He said: “You don’t want to be the outlier. You want to fit in, you want to be a part of what has been sold to you as the societal expectation. It’s very hard because of all the constructs that are reinforced by social media.”

Bulging muscles aren’t the only concern for young men. The Tab spoke to young men who revealed their physical insecurities which range from concerns around their height, chest hair and “man boobs”. Though there has been a big movement to increase body positivity with the inclusion of diverse female bodies by magazines, brands and TV shows this change hasn’t happened for men.

Moving forward Simon says there is no one fix for changing the pressure on young men’s bodies. Challenging the view of what counts as attractive and building confidence in young men is essential Simon argues. A key way of doing this is is opening up conversations. Simon recommends asking for help by offering it, “Quite often a good way of asking for help is to offer help. And when you ask somebody how they’re feeling, ask it twice and really, really mean the question. The problem is unlearning the expectation or behaviours that prevent these things happening; that as a man, you’ve got to be silent, you’ve got to be strong, you’ve got to be tough.”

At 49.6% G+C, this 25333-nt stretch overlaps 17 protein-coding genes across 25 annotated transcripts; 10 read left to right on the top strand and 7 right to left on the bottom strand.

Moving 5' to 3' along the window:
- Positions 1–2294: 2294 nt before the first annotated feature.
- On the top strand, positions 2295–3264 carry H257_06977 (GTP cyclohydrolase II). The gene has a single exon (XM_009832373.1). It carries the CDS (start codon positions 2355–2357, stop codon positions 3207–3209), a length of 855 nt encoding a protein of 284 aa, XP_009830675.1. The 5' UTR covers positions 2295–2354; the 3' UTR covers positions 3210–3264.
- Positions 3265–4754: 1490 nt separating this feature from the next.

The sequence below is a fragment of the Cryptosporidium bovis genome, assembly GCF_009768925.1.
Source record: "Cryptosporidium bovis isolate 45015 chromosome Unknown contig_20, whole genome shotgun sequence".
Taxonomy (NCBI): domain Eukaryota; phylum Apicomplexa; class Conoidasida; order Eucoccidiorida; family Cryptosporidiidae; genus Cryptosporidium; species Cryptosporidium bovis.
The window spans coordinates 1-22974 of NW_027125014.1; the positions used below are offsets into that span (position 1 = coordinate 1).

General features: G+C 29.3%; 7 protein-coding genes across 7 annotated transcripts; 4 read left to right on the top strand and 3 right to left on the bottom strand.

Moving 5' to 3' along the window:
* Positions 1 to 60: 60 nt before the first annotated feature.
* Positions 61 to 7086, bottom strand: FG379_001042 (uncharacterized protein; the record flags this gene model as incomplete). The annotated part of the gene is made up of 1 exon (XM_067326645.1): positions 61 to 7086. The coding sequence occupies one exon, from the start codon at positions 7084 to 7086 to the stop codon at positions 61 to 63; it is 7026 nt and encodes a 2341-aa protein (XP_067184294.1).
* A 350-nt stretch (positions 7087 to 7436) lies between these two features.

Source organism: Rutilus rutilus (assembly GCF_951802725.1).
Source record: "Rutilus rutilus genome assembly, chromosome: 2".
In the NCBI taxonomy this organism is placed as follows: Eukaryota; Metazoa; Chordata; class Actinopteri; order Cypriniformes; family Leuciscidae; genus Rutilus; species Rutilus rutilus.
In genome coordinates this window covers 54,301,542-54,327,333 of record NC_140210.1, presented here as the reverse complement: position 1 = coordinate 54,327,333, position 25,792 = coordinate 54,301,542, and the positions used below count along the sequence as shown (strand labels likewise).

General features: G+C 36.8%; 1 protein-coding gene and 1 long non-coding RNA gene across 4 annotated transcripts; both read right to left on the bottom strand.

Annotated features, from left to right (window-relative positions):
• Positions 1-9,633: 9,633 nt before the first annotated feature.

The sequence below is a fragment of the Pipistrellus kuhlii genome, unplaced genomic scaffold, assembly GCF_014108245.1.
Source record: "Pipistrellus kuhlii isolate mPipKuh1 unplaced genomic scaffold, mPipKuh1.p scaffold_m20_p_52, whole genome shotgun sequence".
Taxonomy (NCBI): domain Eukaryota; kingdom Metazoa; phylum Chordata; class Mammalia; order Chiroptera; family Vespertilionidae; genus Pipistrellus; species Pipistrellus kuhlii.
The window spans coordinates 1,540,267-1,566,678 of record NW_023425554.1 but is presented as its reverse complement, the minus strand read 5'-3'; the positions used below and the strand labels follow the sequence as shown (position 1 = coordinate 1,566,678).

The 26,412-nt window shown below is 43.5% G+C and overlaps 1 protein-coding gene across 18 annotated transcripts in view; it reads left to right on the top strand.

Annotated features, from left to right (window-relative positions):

The Tab spoke to four young men about their feelings towards their bodies and how they want the perception of male body image to change in 2022:

‘Everyone has insecurities and even the most confident people should feel comfortable opening up about them’

My relationship with my body is constantly evolving. Some days I can look in the mirror and love every single thing I see, but other days it becomes a challenge to look in the mirror and find a positive thing I like.

Growing up I had so many body issues so much so that I never took my shirt off in front of anyone. I also wore a compression shirt to hold in my chest (“man-boobs”). Over time I’ve learned to appreciate and even love them at times. Everyone has insecurities and even the most confident people should feel comfortable opening up about them.

I wish people knew male insecurities exist. A lot of times people aren’t open to the idea that men get insecure too, especially with their bodies. They also don’t understand that the beauty standard not only applies to women, but to men as well.

On TikTok, I often receive comments about my body such as “just workout” or “just eat healthier”. I feel like around New Years especially people feel the need to change their appearance and become a certain thing.

I feel so comfortable talking about my insecurities! I haven’t always been like this but I’ve realised as I’m more transparent about my own insecurities, other people begin to open up.

I would love to see more representation inside the fashion industry with different sized male bodies. Once we see a change in the media on what men “should” look like, we can start to have a more honest conversation about the insecurities men face.